Tuberculosis Became the Victorian Standard of Beauty

While tuberculosis may seem like a remote and ancient disease threat to many of us today, it was once responsible for 25% of the annual deaths in Europe.  With such a deadly presence, one would assume that tuberculosis was feared and reviled, but surprisingly that was not entirely the case.  The physical ravages of this particular disease include weight loss, lethargy, flushed cheeks, and pale skin. These symptoms are actually in line with the beauty standards of the Victorian period.

The Victorian period, which was the latter half of the 19th Century, was marked by a strong class consciousness in which beautiful, well-bred women were expected to do no physical work whatsoever. Correspondingly, any hints of a suntan or muscle tone were frowned upon as a hallmark of the unattractive working class. Respectable women would be thin, pale and of delicate health. Upper-class women were even considered more prone to tuberculosis, making affliction with the disease an object of class status.

The thin, delicate wilting flower of a woman was widely portrayed in the art and literature of the period.  Many of the beauty icons of the day were depicted as skeletal thin with pale skin, glinting eyes, and red cheeks and lips. Since tuberculosis provided a woman with these features throughout the natural course of the disease, it managed to become fashionable while stalking European people with deadly consequences.

Painting of a woman in white. Ferdinand Georg Waldmüller. Wikimedia

Victorian Ideals of Beauty

When one thinks of the great beauties of the Victorian era, some of the famous portraits of the time, like that of Marie Duplessis, likely come to mind.  Such pictures depict thin, soft looking women with ghostly pale skin.  They have wide, bright eyes with no color in the skin aside from possibly rosy cheeks and lips.  Their chests and shoulders are likely bare, exposing delicate bones.  Unluckily for the women of the day, affliction with consumption allowed the sufferer to display all the beauty hallmarks of the day without violating the period’s strict hygiene standards.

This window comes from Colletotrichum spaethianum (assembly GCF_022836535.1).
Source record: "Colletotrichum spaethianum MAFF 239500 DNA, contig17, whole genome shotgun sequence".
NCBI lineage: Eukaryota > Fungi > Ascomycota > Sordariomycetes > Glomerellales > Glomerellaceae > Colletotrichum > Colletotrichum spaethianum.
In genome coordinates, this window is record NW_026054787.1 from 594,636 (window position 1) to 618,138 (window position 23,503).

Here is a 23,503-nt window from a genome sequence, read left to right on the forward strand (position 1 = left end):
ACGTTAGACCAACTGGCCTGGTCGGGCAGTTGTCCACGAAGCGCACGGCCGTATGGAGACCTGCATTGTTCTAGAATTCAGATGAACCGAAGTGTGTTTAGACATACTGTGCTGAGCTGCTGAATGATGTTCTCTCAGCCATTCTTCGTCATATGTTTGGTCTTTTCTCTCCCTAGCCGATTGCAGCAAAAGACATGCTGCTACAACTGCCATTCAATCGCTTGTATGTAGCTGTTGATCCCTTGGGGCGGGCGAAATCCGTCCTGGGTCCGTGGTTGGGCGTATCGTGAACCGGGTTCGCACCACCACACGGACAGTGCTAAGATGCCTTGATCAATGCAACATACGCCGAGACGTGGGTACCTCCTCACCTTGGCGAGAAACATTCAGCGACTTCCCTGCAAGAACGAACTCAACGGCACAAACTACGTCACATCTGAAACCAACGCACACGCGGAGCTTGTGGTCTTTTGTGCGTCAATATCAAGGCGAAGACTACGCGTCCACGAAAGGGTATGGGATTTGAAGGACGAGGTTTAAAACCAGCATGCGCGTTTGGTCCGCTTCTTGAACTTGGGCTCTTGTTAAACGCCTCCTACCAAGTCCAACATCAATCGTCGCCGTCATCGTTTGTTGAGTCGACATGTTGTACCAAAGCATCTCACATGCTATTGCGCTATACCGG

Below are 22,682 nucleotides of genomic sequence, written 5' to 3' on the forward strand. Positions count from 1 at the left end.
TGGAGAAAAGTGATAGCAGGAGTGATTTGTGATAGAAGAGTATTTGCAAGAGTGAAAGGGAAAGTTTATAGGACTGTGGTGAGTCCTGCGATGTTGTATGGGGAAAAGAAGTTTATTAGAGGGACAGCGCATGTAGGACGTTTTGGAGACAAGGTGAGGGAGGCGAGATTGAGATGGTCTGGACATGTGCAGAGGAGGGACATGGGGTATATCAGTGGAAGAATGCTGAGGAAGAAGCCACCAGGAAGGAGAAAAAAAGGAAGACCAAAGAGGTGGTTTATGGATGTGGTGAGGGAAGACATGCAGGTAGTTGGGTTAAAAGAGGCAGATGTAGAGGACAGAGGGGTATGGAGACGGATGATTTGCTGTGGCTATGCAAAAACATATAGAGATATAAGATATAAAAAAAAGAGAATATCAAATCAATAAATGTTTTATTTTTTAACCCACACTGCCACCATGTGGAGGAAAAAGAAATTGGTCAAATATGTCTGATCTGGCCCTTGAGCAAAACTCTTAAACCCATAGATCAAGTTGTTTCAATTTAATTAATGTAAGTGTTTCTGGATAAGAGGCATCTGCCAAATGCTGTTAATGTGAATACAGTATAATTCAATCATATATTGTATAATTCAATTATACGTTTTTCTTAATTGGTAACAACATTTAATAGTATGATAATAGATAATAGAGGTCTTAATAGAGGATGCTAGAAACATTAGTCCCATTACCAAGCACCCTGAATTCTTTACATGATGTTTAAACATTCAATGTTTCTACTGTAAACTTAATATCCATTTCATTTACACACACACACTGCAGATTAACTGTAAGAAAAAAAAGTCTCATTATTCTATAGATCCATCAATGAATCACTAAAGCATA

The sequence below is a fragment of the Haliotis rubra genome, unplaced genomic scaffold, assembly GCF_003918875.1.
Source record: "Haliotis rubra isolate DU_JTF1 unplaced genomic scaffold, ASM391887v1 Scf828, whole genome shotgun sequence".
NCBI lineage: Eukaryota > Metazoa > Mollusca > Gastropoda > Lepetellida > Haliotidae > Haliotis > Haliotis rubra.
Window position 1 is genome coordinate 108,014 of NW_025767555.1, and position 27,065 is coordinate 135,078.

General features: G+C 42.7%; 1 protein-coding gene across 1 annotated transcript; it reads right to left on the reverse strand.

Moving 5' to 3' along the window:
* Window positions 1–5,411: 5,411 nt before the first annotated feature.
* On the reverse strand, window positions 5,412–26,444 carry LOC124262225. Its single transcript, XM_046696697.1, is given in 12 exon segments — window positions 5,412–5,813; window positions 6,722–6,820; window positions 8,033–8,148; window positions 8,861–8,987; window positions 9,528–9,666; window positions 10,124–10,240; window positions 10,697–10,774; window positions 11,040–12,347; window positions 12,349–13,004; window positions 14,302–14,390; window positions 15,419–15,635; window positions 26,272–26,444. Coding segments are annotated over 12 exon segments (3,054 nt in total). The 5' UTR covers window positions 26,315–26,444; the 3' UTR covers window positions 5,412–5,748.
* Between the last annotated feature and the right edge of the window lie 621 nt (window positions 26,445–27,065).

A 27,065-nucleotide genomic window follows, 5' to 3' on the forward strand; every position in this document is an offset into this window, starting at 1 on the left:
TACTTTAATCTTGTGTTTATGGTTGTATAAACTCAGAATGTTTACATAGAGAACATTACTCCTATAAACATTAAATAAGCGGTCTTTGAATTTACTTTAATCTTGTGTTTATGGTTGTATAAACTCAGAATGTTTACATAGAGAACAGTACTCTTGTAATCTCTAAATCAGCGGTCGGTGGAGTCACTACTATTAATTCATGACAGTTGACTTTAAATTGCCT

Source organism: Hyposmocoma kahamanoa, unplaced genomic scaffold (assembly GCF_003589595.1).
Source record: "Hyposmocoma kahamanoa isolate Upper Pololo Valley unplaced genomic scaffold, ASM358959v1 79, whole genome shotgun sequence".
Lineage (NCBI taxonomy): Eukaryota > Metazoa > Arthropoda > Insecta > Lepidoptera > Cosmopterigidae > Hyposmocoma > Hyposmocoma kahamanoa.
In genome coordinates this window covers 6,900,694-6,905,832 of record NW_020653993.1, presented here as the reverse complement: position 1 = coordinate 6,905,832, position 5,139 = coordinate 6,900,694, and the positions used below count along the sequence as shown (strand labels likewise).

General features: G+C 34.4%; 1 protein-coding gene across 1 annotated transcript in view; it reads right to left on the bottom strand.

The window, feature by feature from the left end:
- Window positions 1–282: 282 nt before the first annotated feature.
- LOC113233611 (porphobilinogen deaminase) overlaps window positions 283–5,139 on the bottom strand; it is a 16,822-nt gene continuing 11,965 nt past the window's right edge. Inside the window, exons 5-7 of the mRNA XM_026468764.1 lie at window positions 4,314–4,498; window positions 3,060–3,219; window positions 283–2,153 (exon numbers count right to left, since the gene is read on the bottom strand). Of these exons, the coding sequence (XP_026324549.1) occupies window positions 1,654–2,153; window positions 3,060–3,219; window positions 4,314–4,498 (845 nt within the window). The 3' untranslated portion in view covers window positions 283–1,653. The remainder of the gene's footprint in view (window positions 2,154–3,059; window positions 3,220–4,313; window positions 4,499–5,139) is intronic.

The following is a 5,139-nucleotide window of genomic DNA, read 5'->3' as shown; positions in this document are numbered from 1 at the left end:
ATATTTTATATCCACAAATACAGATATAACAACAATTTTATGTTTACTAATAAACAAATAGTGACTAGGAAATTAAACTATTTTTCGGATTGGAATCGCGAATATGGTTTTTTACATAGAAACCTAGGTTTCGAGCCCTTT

Marie Duplessis, who died of tuberculosis at the age of 23 in 1847, in a 19th century portrait by Édouard Viénot. Wikimedia

The Victorian era was a period of strict, unflinching morals.  The use of cosmetics was strongly associated with actresses and prostitutes, both of whom were of meager status in the period.  Therefore, the flushed cheeks and perpetually red lips of the consumptive were highly prized and perhaps even envied.  While such a look could be replicated with makeup, it would have caused a scandal had the composition been discovered.  In addition to the flushed cheeks and ruby lips, tuberculosis often gave sufferers bright, sparkling eyes.  Such eyes have long been prized for women, with Italian renaissance women going so far as to nightshade eye drops to dilate their pupils, hence the plant’s common name belladonna for “beautiful woman.”

The Victorian era was also, despite being named after a queen, a profoundly patriarchal period where women were viewed as delicate, frail creatures that needed to be cared for by men. The image of the fragile, pale woman on a fainting couch is an iconic scene of the period. Women were viewed as almost childlike in the period, with the need for caretakers and supervision. A thin, fragile birdlike woman was the ideal.